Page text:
"As much as you can" is the standard advice. Many financial planners recommend that you save 10% to 15% of your income for retirement, starting in your 20s.
But that's just a general guideline. This is your retirement we're talking about, so it pays to get a little more specific by doing your homework up front. It's a good idea to establish a savings target - one that tells you roughly how much you should set aside over time to meet your retirement goals.
The best way to determine your savings target is to use an online calculator like this one. It will help you figure out how much you should accumulate and how much you must set aside in the meantime to reach that target. Be sure to update the calculation each year, so that you can see if you're on track.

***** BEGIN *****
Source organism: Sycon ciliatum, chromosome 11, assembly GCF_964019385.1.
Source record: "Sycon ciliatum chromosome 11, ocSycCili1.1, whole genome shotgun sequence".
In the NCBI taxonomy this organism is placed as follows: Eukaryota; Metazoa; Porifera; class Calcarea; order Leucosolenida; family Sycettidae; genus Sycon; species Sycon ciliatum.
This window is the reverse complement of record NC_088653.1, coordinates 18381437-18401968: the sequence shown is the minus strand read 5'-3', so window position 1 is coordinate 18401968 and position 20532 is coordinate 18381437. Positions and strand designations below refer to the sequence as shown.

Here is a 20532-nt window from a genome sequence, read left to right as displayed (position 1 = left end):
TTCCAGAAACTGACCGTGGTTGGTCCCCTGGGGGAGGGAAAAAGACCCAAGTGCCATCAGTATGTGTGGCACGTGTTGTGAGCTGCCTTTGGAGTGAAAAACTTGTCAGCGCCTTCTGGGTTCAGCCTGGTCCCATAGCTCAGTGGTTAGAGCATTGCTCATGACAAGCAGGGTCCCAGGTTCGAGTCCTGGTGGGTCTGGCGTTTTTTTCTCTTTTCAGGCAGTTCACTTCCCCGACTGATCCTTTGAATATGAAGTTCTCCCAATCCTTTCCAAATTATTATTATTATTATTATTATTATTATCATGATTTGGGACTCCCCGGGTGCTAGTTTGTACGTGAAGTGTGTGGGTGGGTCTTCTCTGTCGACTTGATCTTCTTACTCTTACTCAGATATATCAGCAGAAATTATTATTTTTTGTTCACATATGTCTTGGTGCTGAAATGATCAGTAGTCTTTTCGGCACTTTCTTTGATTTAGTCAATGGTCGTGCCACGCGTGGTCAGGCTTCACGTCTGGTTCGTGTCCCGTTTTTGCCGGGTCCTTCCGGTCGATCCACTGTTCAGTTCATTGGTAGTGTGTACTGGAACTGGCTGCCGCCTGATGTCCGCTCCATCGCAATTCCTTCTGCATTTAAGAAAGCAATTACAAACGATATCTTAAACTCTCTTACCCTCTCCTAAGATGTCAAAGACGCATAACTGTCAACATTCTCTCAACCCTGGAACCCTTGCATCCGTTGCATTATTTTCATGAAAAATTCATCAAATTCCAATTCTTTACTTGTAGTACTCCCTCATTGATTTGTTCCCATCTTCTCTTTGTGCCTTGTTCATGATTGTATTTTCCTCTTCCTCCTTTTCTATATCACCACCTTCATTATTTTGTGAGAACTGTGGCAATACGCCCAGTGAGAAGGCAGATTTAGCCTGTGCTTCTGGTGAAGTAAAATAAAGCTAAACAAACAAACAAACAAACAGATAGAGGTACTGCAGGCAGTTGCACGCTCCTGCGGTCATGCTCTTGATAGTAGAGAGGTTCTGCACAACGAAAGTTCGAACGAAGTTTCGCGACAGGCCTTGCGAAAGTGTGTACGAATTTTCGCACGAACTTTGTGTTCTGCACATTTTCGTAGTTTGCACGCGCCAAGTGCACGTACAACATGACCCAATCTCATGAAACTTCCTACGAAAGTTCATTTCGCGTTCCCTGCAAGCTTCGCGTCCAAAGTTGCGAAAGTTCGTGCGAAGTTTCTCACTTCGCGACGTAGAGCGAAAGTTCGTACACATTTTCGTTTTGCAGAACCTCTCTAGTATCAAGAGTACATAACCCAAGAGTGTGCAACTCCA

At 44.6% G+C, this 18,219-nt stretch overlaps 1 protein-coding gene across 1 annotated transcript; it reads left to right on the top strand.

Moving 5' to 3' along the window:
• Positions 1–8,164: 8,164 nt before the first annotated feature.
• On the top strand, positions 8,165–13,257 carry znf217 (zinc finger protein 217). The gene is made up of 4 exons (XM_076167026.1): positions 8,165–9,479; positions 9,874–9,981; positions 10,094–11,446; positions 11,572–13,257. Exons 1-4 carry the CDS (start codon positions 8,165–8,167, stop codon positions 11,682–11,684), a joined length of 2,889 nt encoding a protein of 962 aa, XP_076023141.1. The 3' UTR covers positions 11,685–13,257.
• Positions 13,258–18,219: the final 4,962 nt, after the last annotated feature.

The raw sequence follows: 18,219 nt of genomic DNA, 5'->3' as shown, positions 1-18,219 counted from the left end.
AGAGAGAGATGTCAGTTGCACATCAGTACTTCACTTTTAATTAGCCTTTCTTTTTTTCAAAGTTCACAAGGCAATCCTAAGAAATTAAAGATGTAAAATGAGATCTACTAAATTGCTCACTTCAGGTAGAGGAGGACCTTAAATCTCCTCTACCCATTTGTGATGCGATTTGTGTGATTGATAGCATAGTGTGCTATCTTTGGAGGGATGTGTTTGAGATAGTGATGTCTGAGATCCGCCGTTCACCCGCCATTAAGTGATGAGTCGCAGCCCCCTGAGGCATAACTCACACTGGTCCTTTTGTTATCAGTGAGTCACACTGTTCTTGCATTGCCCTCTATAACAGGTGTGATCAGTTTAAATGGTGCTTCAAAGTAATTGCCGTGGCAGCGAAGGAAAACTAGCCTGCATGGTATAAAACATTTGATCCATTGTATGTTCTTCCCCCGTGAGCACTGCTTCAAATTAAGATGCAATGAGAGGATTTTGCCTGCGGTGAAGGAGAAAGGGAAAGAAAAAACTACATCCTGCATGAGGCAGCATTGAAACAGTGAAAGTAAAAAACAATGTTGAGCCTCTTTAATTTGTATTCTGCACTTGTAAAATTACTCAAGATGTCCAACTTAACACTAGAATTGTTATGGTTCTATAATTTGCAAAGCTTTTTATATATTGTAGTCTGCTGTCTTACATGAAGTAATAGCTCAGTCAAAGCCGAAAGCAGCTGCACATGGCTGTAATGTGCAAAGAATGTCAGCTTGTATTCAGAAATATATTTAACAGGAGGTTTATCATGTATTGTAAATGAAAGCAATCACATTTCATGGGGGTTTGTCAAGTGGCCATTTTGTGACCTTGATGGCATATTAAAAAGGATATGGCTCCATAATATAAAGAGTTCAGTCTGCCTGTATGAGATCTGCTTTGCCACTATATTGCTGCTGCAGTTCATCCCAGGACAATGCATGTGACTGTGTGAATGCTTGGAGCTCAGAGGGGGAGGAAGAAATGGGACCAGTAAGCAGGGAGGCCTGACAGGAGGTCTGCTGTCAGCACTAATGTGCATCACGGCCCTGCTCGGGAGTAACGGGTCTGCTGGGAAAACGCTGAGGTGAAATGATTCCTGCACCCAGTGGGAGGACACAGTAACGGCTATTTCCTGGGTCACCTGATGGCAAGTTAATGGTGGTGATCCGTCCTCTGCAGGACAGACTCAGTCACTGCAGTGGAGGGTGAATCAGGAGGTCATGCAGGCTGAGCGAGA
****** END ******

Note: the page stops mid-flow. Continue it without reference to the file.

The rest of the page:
As a general rule, you'll need at least $15 to $20 in savings to cover each dollar of the annual shortfall between your income and your expenses. So for example if your projected retirement expenses exceed Social Security and pensions by $20,000 a year, you might need a nest egg of $300,000 to $400,000 to bridge the gap.